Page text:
The Netware Network Structure

Versions of NetWare prior to the release of 4.0 used a flat database structure called the bindery to manage users, server volumes , and resources on the network. Each NetWare server had its own bindery (not unlike a Windows NT domain), making it more difficult for users to access resources on different network servers. As already mentioned, with the release of version 4.0, a hierarchical database called the Novell Directory Services (NDS) provided a tree structure that allowed for the integration of all network resources and objects into one branching structure.

Versions 4 and 5 of NetWare embraced NDS. With the release of NetWare 6, Novell has upgraded the directory service to the eDirectory; eDirectory is similar to NDS in that a branching hierarchy is used to hold objects that make up the network entities. Network trees, servers, users, groups, and other objects reside in this branching structure.

The eDirectory consists of a database, which identifies objects in the database through the use of a schema (which is really just a scheme for differentiating between objects such as servers and users; Figure 8.1 shows a lists of object definitions in the Schema Manager). The eDirectory is synchronized among the different branches in the eDirectory tree, making it easy to find resources anywhere on the network.

Figure 8.1. The schema is the defining element for the objects that can exist in the network hierarchy.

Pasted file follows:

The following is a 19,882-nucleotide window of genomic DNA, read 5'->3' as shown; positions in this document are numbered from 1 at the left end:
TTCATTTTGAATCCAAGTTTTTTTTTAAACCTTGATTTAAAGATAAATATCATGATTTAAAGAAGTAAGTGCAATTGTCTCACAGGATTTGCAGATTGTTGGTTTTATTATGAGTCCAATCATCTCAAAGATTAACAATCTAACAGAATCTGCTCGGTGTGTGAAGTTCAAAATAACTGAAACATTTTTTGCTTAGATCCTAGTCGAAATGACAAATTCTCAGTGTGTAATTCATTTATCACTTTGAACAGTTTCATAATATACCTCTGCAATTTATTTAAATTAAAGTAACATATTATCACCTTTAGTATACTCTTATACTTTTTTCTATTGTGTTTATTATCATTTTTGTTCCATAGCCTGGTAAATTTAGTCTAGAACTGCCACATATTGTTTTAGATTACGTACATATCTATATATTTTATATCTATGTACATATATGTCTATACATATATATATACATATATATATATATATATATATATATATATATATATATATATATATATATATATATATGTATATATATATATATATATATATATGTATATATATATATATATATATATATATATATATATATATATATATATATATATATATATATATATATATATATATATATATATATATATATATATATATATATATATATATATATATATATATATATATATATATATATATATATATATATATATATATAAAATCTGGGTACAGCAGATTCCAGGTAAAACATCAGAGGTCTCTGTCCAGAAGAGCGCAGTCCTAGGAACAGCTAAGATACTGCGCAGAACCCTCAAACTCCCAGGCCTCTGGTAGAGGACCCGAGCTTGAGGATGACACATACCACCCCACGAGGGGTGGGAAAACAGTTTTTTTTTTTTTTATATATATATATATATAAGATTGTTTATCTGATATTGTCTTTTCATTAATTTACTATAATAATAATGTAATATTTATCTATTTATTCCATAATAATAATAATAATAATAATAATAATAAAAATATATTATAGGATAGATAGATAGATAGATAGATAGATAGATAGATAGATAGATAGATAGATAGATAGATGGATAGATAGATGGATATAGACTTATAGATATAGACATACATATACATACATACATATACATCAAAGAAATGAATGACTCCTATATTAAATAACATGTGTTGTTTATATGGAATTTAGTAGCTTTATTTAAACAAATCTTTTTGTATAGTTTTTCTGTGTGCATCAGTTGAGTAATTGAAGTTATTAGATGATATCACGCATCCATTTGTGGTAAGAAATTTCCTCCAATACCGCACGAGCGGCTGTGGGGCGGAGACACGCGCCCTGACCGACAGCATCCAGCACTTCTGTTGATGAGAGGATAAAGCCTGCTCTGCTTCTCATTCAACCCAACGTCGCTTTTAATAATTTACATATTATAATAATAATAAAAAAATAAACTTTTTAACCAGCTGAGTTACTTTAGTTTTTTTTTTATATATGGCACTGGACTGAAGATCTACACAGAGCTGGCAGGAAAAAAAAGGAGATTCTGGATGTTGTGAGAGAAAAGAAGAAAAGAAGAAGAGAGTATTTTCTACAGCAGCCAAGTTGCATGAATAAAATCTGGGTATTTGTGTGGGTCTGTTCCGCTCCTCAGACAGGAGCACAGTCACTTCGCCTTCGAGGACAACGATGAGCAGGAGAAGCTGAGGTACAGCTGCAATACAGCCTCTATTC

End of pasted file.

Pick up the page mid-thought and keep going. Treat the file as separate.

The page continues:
The eDirectory tree has a root, which is created when you configure the first NetWare server for the network. Additional servers, providing additional resources, can be added to the eDirectory tree as branches. Figure 8.2 shows the eDirectory tree for a NetWare network as seen in the ConsoleOne management tool.

Figure 8.2. The eDirectory tree holds the objects that make up the network.


When you create the root of the eDirectory tree, you must supply a name for the tree (in this example, the tree is called popeye). You must also create a context for the network tree when you create the root. The context describes the position of an object within the eDirectory tree. The context for the tree in Figure 8.1 is "habraken." The context of the tree might typically be specified by the name of your company. We will discuss the creation of the root in the next section of this chapter.



Hierarchical network management structures such as eDirectory provide you with a highly scalable network (meaning it can easily be expanded in terms of new users, new services, and even additional locations). New containers or objects can easily be added to the eDirectory tree.

Absolute Beginner's Guide to Networking
Absolute Beginners Guide to Networking (4th Edition)
ISBN: 0789729113
EAN: 2147483647
Year: 2002
Pages: 188
Authors: Joe Habraken © 2008-2017.
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